The wild turkey was on the verge of becoming an endangered species in late 1960s and early 1970s. Things started to change when an avid turkey hunter who was having trouble pursuing his favorite sport decided to do something about the problem. Thus began what many federal and state government agencies believe is the most successful wildlife conservation story in North America's history. Take this quiz on the NWTF to learn more about this organization.
According to nwtf.org, the National Wild Turkey Federation is the leader in upland wildlife habitat conservation in North America. The NWTF is a nonprofit organization dedicated to conserving the wild turkey and preserving the American hunting heritage.
The Bass Anglers Sportsmen Society (BASS), headquartered in Montgomery, Alabama, was started in 1968 when its founder decided he wanted to restore the bass population to sustainable levels, improve the environment and leave a heritage of bass fishing for future generations.
The Bass Anglers Sportsman Society was started by Ray Scott. Scott worked with local officials, volunteers and other anglers interested in the same ideals and developed a one-of-a-kind national organization.
Tom Rodgers established the National Wild Turkey Foundation in Fredericksburg, Virginia. Rogers was an avid turkey hunter who was concerned about the dwindling numbers of wild turkeys. He worked as an insurance salesperson and journalist when he established the NWTF.
The headquarters of the NWTF, called the Wild Turkey Center, is located in Edgefield, South Carolina. The national headquarters is where you'll find the Winchester Museum, the only museum in the world dedicated to the restoration, conservation and history of the wild turkey.
The NWTF has about 500,000 members, with local chapters in every state and in Canada.
There are some seven million wild turkeys in North America. When the NWTF started, there were only about 1.3 million turkeys left.
As part of its multifaceted approach to turkey conservation, the NWTF provides land management expertise and products such as native seed grass to landowners and other organizations concerned with environmental preservation.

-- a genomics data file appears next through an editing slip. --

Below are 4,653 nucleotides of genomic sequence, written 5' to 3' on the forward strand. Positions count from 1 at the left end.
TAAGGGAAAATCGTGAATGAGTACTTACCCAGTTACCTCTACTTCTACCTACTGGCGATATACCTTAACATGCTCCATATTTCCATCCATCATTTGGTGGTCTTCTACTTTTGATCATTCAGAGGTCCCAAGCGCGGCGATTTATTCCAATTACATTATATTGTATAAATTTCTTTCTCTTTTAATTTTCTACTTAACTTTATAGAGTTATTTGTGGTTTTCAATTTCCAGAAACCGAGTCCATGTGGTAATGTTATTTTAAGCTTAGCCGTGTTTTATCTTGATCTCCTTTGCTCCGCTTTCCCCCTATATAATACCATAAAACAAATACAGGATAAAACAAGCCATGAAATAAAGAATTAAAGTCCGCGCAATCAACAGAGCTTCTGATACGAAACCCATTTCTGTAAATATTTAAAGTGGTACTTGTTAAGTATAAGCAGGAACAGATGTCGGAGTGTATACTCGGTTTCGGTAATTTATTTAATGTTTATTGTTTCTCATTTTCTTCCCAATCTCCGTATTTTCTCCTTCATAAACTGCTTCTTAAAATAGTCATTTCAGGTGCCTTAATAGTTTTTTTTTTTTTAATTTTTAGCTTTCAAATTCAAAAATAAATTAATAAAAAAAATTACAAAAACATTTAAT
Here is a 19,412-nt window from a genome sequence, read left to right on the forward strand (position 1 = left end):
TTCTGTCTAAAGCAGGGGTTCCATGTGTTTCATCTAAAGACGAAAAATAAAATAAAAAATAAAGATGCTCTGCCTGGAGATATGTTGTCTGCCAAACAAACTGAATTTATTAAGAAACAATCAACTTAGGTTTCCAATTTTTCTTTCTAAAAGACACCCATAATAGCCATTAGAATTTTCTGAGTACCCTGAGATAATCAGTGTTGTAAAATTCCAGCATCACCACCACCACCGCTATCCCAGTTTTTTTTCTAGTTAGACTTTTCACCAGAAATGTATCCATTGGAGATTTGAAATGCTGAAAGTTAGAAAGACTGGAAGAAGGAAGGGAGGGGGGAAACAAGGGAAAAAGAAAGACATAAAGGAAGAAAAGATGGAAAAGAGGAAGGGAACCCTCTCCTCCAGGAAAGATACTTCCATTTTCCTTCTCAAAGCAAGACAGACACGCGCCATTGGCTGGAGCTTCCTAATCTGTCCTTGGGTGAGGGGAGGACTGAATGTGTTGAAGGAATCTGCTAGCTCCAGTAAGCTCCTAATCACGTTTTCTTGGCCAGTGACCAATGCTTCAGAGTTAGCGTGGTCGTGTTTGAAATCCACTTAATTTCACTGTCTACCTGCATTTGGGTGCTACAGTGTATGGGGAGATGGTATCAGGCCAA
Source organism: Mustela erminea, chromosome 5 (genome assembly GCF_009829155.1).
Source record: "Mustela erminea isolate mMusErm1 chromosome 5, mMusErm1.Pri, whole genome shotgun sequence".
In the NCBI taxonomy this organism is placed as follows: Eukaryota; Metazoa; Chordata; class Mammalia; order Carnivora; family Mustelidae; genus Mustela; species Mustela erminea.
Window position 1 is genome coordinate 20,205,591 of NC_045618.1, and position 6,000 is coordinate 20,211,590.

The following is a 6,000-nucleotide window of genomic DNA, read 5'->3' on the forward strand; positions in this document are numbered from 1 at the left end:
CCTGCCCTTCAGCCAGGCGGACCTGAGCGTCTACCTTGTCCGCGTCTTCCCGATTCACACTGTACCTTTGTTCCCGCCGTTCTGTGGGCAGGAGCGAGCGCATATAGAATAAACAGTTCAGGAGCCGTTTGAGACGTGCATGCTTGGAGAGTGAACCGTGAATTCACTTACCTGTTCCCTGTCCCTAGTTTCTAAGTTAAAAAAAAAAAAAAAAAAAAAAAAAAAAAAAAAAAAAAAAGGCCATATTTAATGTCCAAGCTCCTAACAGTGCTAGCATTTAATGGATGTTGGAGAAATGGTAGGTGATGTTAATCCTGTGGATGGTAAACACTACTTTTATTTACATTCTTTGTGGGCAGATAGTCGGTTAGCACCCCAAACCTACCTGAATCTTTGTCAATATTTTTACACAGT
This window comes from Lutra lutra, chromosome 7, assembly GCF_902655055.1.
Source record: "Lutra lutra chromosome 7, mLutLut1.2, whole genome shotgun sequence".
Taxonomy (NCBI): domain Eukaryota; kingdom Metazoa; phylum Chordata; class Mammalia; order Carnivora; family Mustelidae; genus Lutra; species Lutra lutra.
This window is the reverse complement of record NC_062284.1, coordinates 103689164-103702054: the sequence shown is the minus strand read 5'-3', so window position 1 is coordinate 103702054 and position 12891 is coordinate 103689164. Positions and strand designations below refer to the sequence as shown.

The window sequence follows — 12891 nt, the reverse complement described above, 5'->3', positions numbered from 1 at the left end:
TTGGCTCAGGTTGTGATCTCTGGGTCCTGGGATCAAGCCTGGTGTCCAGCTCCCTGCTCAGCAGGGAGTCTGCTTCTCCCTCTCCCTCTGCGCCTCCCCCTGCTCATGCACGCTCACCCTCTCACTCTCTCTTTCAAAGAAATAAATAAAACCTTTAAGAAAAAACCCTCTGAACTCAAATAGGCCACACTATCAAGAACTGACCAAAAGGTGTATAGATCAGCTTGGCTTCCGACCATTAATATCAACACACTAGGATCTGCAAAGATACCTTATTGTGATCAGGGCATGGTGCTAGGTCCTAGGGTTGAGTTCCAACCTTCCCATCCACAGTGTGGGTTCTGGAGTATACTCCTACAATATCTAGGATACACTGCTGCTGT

Turkeys can move about two miles (3.26 kilometers) an hour while feeding. Feeding areas need to have plenty of cover and feed for the large birds to survive.
The club raises money through membership dues, sponsor fees and donations in order to forward its goals. The NWTF now also receives funds from corporate partners.
The monies raised by the NWTF go to transfer and reestablish wild turkey populations and to educate people about hunting and conservation. They also provide land management assistance and wildlife tips to landowners or anyone who enjoys the outdoors.
If you are 13 years old or younger and you like hunting, fishing, hiking, camping or just being outside with your family, JAKES is the program for you. JAKES stands for Juniors Acquiring Knowledge, Ethics and Sportsmanship.
Since 2001, the Turkey Hunters Care program has distributed frozen turkeys to needy families during the holidays. NWTF chapters across the country provide frozen, domestic turkeys to less fortunate families in their communities.
Wheelin' Sportsmen is a NWTF program designed for disabled sportsmen and sportswomen to help them enjoy outdoor hunting experiences and events.
According to outdoorlife.com, Native Americans and settlers used turkey bones as birdcalls. Some say this kind of call sounds more like the real thing than any other turkey call device on the market.
The NWTF claims to have been able to save nearly 14 million acres (5.67 hectares) of native habitat since its inception.
NWTF members collect wing and tail feathers in good condition, clean them and send them for distribution to Native American tribes, for use in their ceremonies.
The NWTF partners, members and other donors have accounted for more than $279 million in donations and funds from memberships. Today the wild turkey is nearly restored in North America, and leaders and members of the group are looking to the future to see what conservation will look like in the next 35 years.
According to wingsmart.com, the NWTF has contributed more than seven million feathers to Native American ceremonies since 1982. Members participating in the feather program are eligible to win a gun during the director's meeting each August, and everyone receives a Feather Distribution Project pin for their first donation.
An annual membership costs $30 and members will receive one year of Turkey Call magazine, an issue of the Caller newsletter, a decal, and a member card. If you're a student, an officer in the military, disabled, or a woman there are special NWTF memberships ranging from $10 to $30.